Soft currency: What is soft currency?
A soft currency or a soft currency is one whose price volatility is relatively low compared to other currencies because that currency is in low demand in foreign markets. The reason for the decline in demand can be caused by many factors but most of them are the result of political or economic uncertainty in the country.
What is soft currency?
A soft currency is one that struggles to maintain its value compared to other currencies. This is because traders and investors prefer to keep currencies other than soft currencies. This weak demand creates political and economic instability in the country which makes the currency price more volatile. In such cases, foreign exchange traders try to avoid foreign exchange currencies and traders, even at low volumes, can make large changes in the exchange rate of the currency. In financial markets, analysts and traders will refer to soft currencies as ‘weak currencies’. The currencies of most developing countries are considered soft currencies. Most of the time, the governments of these developing countries will treat their currencies like the US dollar and set remarkably high exchange rates.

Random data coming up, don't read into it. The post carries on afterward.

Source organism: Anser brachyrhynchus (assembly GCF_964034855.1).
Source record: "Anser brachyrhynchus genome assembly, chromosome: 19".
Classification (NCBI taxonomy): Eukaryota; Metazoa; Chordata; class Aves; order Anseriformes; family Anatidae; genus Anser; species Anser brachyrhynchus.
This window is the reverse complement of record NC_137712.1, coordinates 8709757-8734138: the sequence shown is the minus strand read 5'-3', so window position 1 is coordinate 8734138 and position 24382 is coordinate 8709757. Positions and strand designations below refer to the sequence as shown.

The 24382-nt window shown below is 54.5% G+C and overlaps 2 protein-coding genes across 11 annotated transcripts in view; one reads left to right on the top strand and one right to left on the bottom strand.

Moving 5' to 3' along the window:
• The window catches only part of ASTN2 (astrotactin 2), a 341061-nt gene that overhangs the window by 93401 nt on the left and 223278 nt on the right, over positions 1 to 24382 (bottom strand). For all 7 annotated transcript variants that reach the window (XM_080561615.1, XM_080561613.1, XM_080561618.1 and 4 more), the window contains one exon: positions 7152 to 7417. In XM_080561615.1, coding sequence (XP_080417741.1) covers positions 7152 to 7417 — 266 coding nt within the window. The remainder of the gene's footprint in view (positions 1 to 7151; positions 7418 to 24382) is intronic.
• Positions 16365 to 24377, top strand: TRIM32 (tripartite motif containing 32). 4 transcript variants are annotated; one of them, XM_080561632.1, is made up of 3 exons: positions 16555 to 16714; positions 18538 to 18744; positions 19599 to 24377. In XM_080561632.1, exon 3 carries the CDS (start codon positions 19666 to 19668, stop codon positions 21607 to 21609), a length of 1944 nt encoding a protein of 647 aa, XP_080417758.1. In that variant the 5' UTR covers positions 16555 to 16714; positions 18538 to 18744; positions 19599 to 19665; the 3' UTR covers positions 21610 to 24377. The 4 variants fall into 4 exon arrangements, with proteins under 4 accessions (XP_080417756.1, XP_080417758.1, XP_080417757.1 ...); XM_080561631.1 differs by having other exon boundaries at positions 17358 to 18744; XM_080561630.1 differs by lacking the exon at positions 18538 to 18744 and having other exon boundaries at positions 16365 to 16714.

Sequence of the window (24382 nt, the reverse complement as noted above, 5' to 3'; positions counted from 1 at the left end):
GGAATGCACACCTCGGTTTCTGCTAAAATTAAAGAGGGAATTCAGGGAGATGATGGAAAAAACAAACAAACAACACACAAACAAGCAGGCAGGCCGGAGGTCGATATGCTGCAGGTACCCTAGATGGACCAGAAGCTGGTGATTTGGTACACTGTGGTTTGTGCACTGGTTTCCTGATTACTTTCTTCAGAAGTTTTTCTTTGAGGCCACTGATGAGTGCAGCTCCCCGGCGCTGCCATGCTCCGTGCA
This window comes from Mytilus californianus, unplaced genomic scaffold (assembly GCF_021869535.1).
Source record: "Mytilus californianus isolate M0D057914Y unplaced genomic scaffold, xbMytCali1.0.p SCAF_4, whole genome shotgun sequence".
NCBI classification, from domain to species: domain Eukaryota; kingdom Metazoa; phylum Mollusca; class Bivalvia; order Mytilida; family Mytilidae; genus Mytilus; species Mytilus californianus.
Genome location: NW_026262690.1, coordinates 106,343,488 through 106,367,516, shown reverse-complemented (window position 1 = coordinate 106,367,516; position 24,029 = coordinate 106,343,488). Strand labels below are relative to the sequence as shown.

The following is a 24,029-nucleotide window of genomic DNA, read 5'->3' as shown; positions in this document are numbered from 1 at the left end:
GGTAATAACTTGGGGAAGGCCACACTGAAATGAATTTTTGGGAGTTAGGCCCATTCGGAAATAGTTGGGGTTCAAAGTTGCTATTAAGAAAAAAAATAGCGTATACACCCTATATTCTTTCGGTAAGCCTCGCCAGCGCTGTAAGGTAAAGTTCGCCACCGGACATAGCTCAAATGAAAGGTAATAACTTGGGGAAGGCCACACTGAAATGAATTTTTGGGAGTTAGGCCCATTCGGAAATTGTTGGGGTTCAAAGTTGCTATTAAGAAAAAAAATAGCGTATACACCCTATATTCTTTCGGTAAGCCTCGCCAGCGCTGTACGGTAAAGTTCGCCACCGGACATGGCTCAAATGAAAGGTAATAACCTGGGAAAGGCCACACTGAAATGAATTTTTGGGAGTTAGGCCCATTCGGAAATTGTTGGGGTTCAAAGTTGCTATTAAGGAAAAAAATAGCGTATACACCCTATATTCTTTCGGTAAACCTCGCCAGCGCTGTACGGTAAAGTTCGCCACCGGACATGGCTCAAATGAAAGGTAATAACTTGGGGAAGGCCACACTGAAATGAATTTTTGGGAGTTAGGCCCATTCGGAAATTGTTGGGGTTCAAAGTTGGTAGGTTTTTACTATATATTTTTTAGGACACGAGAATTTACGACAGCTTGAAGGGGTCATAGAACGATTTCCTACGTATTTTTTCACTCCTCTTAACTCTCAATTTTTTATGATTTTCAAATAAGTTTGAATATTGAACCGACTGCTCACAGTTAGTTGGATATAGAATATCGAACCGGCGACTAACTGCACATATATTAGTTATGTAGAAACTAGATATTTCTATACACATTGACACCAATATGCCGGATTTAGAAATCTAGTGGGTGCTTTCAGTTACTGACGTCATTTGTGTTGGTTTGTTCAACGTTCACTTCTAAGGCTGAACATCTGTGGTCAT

This policy creates exchange value that is not favorable to investors or traders and weakens the demand for currency. Not surprisingly, soft currencies are more volatile as tendencies and less movement trigger their movement. Unlike the US dollar, euro and Japanese yen, the central bank is unlikely to have soft currency as foreign reserves. This fact further complicates the problems of instability.
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